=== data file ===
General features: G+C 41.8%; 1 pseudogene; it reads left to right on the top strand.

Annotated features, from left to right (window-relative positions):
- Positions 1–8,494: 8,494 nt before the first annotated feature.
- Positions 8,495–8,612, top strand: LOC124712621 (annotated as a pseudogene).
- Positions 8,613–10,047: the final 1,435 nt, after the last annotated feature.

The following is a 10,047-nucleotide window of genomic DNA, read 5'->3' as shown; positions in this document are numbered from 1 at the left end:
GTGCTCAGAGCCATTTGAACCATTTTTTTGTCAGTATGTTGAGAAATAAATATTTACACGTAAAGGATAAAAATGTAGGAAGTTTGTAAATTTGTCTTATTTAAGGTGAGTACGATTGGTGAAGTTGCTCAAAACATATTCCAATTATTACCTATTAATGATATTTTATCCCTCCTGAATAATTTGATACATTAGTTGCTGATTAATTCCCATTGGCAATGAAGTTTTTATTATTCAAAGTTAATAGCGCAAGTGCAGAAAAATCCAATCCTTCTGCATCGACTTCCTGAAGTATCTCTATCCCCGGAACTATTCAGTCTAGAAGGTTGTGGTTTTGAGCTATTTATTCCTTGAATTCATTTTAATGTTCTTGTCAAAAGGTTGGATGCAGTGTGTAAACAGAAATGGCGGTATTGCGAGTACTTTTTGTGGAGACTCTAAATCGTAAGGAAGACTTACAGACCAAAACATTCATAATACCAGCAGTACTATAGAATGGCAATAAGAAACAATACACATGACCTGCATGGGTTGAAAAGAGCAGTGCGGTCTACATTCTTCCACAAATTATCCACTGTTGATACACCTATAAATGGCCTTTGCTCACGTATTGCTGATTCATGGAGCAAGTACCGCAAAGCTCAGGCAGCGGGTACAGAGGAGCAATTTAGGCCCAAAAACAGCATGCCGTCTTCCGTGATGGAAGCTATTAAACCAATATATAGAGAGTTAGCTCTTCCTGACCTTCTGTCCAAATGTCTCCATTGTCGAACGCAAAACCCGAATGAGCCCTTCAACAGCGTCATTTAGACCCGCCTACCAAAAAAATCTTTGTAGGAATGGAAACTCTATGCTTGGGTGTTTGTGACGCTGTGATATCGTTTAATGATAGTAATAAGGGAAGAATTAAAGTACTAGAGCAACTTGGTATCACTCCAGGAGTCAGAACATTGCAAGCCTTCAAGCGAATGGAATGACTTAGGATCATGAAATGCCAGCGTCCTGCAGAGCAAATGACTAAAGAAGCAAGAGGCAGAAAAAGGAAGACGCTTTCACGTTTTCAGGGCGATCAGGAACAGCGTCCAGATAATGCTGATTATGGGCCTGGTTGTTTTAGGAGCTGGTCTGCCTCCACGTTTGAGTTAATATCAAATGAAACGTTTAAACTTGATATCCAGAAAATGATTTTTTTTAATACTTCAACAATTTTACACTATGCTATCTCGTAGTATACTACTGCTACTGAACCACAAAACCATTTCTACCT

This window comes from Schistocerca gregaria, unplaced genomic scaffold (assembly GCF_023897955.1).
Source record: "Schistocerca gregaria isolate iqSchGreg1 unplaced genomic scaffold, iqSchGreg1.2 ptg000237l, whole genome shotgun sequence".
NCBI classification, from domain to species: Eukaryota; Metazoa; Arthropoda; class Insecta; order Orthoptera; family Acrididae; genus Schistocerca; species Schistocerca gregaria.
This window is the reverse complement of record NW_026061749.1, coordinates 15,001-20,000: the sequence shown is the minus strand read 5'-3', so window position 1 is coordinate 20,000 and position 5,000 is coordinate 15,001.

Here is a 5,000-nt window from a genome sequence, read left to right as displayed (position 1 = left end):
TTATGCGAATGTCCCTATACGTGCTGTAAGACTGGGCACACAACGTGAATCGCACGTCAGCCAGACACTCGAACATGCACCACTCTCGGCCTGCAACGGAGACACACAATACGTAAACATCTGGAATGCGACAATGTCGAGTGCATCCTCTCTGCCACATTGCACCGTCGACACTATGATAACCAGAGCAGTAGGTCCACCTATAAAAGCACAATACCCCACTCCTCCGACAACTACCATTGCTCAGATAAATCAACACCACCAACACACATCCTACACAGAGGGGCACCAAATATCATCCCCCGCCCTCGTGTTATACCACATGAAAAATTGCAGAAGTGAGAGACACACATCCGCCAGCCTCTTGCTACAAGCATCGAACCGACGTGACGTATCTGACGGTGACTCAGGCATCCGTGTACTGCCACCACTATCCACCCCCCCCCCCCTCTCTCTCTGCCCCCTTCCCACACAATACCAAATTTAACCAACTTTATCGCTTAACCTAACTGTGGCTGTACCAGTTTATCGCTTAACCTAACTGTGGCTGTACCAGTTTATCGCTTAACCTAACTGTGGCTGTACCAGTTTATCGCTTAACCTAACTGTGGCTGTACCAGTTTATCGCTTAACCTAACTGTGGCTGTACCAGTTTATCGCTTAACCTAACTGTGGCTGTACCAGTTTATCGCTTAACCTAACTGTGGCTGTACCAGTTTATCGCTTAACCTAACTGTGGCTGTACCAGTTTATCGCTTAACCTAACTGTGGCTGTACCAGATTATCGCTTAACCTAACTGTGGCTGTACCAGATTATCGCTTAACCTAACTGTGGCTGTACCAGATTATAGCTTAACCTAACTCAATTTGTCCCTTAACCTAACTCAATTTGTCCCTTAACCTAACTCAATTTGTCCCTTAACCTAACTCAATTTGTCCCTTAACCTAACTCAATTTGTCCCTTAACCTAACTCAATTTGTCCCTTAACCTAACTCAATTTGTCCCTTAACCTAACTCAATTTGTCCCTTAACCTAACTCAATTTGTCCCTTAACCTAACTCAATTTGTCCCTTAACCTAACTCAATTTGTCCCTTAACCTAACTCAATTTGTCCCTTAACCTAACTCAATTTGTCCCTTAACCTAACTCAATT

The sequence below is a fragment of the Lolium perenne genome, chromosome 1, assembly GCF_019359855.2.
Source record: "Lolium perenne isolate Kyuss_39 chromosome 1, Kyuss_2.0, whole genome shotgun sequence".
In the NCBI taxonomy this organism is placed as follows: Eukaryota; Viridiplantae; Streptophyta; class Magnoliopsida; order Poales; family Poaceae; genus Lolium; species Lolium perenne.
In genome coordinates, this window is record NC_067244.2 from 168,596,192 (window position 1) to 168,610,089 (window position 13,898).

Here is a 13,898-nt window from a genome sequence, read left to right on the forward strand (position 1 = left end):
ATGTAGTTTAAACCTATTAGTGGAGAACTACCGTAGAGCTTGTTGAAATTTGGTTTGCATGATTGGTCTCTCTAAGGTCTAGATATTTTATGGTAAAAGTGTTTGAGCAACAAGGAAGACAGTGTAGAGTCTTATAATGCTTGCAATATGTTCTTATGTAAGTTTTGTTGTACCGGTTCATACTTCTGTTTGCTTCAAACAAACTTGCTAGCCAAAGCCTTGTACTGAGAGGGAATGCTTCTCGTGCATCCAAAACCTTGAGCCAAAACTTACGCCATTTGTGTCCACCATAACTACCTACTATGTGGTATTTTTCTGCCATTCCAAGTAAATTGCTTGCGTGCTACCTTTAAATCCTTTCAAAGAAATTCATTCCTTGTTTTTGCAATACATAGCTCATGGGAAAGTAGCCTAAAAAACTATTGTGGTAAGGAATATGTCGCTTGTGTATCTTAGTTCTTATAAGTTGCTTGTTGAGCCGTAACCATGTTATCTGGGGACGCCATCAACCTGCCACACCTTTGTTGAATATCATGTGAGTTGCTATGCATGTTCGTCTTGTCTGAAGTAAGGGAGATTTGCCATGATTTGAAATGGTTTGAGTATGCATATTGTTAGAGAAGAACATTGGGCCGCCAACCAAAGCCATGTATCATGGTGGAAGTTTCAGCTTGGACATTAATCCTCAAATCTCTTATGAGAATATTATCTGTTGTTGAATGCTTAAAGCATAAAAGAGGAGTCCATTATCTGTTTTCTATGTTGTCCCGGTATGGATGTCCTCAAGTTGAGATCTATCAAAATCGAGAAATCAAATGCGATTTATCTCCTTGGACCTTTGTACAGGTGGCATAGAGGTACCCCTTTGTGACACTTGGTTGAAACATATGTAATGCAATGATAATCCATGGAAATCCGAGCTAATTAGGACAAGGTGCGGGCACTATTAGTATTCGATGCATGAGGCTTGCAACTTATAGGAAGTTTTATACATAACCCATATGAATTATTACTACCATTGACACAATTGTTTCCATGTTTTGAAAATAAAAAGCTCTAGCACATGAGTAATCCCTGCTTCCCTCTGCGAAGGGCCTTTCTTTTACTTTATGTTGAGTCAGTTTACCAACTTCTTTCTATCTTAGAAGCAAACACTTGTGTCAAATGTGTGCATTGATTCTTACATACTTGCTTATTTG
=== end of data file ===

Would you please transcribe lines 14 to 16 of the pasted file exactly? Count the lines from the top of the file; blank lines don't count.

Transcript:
The sequence below is a fragment of the Lolium perenne genome, chromosome 1, assembly GCF_019359855.2.
Source record: "Lolium perenne isolate Kyuss_39 chromosome 1, Kyuss_2.0, whole genome shotgun sequence".
In the NCBI taxonomy this organism is placed as follows: Eukaryota; Viridiplantae; Streptophyta; class Magnoliopsida; order Poales; family Poaceae; genus Lolium; species Lolium perenne.